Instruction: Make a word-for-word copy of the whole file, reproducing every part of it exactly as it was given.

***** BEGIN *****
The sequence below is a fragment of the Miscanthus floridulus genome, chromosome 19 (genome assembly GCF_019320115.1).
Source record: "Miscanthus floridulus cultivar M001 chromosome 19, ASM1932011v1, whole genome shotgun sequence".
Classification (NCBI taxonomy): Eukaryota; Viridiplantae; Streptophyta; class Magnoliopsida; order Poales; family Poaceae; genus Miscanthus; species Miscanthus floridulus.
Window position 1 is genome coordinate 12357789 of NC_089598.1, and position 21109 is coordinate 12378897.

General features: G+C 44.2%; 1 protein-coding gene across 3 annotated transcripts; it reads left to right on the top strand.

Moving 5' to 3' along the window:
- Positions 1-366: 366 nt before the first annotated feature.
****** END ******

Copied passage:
The sequence below is a fragment of the Miscanthus floridulus genome, chromosome 19 (genome assembly GCF_019320115.1).
Source record: "Miscanthus floridulus cultivar M001 chromosome 19, ASM1932011v1, whole genome shotgun sequence".
Classification (NCBI taxonomy): Eukaryota; Viridiplantae; Streptophyta; class Magnoliopsida; order Poales; family Poaceae; genus Miscanthus; species Miscanthus floridulus.
Window position 1 is genome coordinate 12357789 of NC_089598.1, and position 21109 is coordinate 12378897.

General features: G+C 44.2%; 1 protein-coding gene across 3 annotated transcripts; it reads left to right on the top strand.

Moving 5' to 3' along the window:
- Positions 1-366: 366 nt before the first annotated feature.